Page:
Graduates leave the program fluent in five leadership competencies: leading yourself, communicating and influencing others, building teams, problem solving and impacting systems
To better prepare students to be impactful leaders in health care, the U-M Medical School has made leadership development a central component of its transformed curriculum.
“Some schools offer leadership programs, but at Michigan there is an increased emphasis on it because we see such a need for leaders both in medicine and in our society,” said David P. Fessell, M.D., professor of radiology and director of the leadership curriculum. “We want to ensure that our students develop and refine their skills to fill those important roles.”
All U-M med students go through four years of leadership training while also learning the clinical tools necessary to succeed as practicing physicians.
That means graduates leave the program fluent in five leadership competencies: leading yourself, communicating and influencing others, building teams, problem solving and impacting systems.
“By helping them master those competencies, we make sure our graduates have exceptional communication skills, are calm under pressure and become sought-after leaders across the globe,” Fessell said.
The school wastes no time in getting students exposed to such training, including it in the weeklong orientation process. From that point forward, the leadership curriculum includes large-group events, case-based learning activities, hands-on sessions, capstone projects, self-reflection and faculty coaching.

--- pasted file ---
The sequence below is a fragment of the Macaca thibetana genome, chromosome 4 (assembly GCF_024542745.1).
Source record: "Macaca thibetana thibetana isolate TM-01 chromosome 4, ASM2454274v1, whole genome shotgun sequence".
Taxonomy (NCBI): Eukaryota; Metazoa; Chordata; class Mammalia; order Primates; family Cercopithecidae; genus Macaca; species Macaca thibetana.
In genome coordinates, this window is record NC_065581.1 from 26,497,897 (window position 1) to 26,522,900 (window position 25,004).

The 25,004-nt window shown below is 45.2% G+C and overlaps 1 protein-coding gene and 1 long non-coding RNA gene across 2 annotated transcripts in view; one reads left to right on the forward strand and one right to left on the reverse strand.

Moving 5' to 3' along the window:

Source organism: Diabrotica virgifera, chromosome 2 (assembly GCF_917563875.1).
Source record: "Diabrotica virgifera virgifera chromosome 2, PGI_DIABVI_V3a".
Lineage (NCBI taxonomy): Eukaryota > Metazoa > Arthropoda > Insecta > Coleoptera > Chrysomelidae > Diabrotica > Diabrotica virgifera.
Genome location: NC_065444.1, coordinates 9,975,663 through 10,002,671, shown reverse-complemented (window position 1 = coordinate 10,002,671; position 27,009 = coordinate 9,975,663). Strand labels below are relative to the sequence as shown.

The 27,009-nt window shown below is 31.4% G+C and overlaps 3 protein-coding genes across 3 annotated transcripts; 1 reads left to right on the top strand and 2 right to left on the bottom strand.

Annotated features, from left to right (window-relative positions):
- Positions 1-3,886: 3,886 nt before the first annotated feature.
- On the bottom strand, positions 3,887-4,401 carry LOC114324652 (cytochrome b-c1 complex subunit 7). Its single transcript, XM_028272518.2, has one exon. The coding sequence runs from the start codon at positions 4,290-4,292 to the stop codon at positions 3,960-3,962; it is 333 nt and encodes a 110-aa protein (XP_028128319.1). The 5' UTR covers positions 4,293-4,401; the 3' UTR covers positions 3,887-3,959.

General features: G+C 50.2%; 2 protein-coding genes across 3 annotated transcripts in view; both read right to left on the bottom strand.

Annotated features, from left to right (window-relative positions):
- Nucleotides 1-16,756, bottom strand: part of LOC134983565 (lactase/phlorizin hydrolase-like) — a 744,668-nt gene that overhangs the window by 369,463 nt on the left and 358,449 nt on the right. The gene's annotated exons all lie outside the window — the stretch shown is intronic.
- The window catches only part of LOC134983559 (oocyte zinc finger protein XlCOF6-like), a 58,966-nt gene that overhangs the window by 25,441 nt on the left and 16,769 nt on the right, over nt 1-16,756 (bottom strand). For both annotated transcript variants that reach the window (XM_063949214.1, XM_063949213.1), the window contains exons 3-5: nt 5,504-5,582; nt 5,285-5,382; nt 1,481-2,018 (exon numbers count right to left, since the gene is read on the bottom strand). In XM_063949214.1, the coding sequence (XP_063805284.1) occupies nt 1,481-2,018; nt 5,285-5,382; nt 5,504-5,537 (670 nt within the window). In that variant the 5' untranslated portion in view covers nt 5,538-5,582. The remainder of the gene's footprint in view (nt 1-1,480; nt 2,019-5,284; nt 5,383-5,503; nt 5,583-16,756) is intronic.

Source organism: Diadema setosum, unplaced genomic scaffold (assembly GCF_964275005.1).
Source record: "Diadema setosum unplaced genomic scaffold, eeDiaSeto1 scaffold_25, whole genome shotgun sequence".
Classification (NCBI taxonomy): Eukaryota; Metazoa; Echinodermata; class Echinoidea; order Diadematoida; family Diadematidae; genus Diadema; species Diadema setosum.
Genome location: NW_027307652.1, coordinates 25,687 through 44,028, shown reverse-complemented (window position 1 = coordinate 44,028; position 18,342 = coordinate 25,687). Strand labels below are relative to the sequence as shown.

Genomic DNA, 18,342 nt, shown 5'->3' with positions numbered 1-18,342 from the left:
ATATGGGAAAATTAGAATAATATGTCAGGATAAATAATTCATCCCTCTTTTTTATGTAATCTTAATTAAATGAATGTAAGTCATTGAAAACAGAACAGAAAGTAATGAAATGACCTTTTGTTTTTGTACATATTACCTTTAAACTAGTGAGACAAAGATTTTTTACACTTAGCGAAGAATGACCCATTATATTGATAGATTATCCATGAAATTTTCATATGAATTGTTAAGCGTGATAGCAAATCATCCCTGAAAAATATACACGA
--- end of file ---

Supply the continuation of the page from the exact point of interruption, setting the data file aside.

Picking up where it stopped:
Students also attend sessions on building teams and conducting challenging conversations, and participate in Conversations with Leaders — a series where they hear firsthand accounts of the leadership journeys of Medical School alumni.
Among the more popular attractions has been a training session on “Distilling and Delivering Your Message,” and a workshop where students engage in a series of improv exercises to help with communication skills like presence, flexibility and observation (body language, facial expressions, etc.).
First-year student Alexandra Highet said she appreciates the school’s emphasis on leadership development.
“We’ll all be expected take on some form of leadership role as a future physician,” Highet said. “That could involve utilizing solid communication skills with colleagues or becoming the leader of a health care system, department or foundation.
“I expect that as I proceed through my career, solid leadership skills will be just as important to my success as my clinical knowledge.”
To track their leadership progression, students use the Michigan Leadership CV, a tool that provides an individualized framework to map leadership activities and assess milestones as they are completed. The CV can be adapted to fit personal goals and interests.
“At Michigan, we have a strong legacy and tradition of producing leaders,” Fessell said. “Now more than ever, it is needed.”